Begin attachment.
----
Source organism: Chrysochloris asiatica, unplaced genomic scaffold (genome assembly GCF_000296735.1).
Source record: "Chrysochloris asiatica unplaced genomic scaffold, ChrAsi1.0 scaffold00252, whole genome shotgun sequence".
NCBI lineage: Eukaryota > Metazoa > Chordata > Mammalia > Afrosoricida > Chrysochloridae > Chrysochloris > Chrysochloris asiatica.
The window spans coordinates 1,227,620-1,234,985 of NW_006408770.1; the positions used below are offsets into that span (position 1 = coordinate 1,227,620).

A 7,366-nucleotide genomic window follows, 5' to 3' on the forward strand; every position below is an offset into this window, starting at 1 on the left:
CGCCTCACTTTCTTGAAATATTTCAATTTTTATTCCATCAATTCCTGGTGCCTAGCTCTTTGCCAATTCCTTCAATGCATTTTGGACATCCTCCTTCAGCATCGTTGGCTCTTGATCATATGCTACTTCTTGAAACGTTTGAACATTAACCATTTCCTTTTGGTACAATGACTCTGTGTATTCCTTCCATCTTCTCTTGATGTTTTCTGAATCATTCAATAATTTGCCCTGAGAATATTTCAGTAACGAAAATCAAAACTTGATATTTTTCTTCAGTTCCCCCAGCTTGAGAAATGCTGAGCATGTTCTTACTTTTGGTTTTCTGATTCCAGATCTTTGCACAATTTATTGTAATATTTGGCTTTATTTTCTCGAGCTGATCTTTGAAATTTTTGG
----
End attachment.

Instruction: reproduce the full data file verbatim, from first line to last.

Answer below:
Source organism: Chrysochloris asiatica, unplaced genomic scaffold (genome assembly GCF_000296735.1).
Source record: "Chrysochloris asiatica unplaced genomic scaffold, ChrAsi1.0 scaffold00252, whole genome shotgun sequence".
NCBI lineage: Eukaryota > Metazoa > Chordata > Mammalia > Afrosoricida > Chrysochloridae > Chrysochloris > Chrysochloris asiatica.
The window spans coordinates 1,227,620-1,234,985 of NW_006408770.1; the positions used below are offsets into that span (position 1 = coordinate 1,227,620).

A 7,366-nucleotide genomic window follows, 5' to 3' on the forward strand; every position below is an offset into this window, starting at 1 on the left:
CGCCTCACTTTCTTGAAATATTTCAATTTTTATTCCATCAATTCCTGGTGCCTAGCTCTTTGCCAATTCCTTCAATGCATTTTGGACATCCTCCTTCAGCATCGTTGGCTCTTGATCATATGCTACTTCTTGAAACGTTTGAACATTAACCATTTCCTTTTGGTACAATGACTCTGTGTATTCCTTCCATCTTCTCTTGATGTTTTCTGAATCATTCAATAATTTGCCCTGAGAATATTTCAGTAACGAAAATCAAAACTTGATATTTTTCTTCAGTTCCCCCAGCTTGAGAAATGCTGAGCATGTTCTTACTTTTGGTTTTCTGATTCCAGATCTTTGCACAATTTATTGTAATATTTGGCTTTATTTTCTCGAGCTGATCTTTGAAATTTTTGG